Directed by Adam Hootnick
The state of journalism is in flux with the expansion of social media and instant reporting (or gratification depending on how you look at it). Long ago it stopped being about who got it right, and instead news agency deal in sensationalism and who got it first. Turn of the century “yellow journalism” by William Randolph Hearst and others made sure journalistic integrity was a thing of the past. But in the heightened technological age of Facebook and Twitter, the social court of opinion is as harsh as it’s been. But just before that precipice was the unfortunate story of Richard Jewell, and how a miscarriage of journalism can trump the due diligence and job well done by the justice system.
Richard Jewell was a minimum wage security guard during the 1996 Atlanta Summer Olympic Games, and is responsible for saving the lives of over a hundred the night a pipe bomb exploded in Centennial Park. I place the word “saving” in italics because in the days and weeks following his heroic actions, Jewell soon became public enemy #1, and society lambasted and scapegoated his integrity and his pride, accusing him of being responsible. Hootnick’s short film is one of the better example of the power of the 30 for 30 shorts series.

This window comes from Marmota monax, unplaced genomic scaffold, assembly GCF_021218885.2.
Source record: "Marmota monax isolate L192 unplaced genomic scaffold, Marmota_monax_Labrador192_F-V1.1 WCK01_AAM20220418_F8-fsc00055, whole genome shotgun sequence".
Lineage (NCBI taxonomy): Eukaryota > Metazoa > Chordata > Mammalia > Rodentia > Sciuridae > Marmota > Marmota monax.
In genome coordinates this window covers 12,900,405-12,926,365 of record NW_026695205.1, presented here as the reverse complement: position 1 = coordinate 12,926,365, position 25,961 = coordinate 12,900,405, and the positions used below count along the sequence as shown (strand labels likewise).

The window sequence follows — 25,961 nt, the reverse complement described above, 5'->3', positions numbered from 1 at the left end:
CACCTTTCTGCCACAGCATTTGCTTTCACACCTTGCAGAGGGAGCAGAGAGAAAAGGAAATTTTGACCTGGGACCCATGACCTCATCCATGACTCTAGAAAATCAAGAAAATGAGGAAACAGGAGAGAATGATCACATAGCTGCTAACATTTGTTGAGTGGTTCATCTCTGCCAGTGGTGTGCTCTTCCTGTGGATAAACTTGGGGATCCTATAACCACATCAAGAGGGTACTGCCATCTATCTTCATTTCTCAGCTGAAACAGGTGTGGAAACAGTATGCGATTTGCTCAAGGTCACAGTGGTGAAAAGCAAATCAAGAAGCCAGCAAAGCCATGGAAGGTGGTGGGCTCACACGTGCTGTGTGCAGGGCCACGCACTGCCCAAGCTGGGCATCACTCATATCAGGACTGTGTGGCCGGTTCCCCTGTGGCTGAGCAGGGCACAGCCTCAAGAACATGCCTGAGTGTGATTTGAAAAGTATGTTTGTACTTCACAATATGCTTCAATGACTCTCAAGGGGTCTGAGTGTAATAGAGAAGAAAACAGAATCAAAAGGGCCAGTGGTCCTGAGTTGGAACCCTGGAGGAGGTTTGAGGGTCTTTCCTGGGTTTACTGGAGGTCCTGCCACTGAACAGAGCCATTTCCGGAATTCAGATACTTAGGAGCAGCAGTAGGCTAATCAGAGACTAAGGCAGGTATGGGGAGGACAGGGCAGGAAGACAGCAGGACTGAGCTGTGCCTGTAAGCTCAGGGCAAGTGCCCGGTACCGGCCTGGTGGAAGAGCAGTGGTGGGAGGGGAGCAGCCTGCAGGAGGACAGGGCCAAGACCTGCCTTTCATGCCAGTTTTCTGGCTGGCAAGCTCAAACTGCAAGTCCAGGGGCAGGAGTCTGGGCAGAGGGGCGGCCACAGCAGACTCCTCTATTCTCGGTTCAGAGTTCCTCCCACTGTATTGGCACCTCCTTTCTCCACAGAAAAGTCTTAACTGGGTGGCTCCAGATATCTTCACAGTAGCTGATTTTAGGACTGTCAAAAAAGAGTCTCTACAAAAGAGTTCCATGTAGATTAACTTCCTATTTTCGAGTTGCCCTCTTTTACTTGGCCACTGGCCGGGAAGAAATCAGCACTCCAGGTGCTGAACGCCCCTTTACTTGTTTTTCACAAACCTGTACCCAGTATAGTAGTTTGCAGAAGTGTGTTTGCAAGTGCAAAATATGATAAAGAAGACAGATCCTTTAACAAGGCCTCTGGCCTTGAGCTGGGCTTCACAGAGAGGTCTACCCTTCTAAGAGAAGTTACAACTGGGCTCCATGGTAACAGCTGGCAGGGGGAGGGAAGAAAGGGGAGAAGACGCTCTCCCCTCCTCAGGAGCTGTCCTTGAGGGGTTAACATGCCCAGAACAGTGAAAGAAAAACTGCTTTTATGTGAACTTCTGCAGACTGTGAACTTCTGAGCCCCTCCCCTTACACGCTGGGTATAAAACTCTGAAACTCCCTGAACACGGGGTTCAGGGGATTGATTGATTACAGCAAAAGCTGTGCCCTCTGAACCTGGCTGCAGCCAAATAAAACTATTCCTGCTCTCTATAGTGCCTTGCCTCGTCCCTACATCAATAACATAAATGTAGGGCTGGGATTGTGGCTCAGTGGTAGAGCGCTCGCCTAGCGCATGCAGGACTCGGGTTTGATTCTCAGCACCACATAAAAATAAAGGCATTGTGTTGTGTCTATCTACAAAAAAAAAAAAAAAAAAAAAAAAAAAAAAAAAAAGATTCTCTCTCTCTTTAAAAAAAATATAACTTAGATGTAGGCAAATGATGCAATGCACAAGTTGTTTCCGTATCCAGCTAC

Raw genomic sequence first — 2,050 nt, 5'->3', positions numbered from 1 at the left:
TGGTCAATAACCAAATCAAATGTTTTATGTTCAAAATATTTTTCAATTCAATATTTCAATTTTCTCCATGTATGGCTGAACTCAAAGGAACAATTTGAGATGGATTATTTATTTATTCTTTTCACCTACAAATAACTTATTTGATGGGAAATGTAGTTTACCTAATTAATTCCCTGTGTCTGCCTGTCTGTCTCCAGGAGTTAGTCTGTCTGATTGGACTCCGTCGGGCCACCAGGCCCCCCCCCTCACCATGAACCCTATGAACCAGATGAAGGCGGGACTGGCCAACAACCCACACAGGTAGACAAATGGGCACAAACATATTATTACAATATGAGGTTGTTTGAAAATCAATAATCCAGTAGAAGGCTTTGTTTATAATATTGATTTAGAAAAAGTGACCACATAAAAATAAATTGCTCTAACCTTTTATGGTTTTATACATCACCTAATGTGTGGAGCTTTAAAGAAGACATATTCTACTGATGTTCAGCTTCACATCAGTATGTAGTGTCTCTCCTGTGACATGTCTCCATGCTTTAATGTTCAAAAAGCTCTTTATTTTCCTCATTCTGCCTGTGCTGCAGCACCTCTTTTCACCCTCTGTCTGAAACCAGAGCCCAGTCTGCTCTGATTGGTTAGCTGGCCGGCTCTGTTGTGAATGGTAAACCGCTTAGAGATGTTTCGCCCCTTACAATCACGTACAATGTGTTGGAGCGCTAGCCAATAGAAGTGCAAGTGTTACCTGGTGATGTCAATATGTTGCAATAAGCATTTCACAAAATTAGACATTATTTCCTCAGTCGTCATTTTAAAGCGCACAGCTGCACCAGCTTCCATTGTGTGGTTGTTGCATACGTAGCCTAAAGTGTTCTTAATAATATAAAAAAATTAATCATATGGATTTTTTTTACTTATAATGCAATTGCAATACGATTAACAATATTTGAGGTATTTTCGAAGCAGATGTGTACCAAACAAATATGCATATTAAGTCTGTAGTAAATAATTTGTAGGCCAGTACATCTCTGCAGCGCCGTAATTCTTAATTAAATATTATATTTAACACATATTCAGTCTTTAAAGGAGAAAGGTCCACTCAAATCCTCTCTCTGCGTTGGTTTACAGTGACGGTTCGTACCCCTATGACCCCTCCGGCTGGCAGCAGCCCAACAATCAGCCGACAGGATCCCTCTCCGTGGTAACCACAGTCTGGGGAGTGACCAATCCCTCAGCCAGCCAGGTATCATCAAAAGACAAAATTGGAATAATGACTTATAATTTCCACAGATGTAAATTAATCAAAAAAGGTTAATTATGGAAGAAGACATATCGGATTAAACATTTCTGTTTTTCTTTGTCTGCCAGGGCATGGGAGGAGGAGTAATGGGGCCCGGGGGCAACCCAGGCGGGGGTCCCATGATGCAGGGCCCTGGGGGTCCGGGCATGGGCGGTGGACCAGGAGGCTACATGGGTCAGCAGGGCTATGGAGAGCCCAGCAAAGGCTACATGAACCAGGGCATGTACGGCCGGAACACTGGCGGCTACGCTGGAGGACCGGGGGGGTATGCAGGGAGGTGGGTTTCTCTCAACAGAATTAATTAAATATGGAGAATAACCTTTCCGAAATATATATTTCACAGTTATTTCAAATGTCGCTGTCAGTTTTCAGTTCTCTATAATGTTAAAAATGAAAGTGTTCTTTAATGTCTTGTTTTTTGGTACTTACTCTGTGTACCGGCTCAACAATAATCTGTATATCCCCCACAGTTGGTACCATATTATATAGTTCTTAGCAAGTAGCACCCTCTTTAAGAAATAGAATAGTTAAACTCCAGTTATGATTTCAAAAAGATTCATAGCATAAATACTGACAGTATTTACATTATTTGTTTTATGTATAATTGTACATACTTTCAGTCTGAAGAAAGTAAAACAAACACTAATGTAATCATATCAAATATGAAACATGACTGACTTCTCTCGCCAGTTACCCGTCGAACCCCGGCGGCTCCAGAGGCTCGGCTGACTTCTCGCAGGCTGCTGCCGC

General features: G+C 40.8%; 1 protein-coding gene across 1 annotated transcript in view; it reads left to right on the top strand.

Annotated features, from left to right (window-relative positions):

Hootnick highlights not just the story of the bombing and subsequent events, but he highlights the underlying causes of the gruesome public trial that followed. We live in a world where everyone’s an expert, and whether we have all the evidence, some of it, or even in some cases no evidence at all, the greater public makes the decision on the fate of a person’s legacy. The film beautifully concludes with a statement made by Jewell after being cleared of all charges, claiming his name cleared. However, it had already been dragged through the mud enough that not all could come clean, with some still accusing him of having gotten away with it. I hope that in the future we can recognize and praise our heroes a little better than the disservice we bestowed upon Richard Jewell.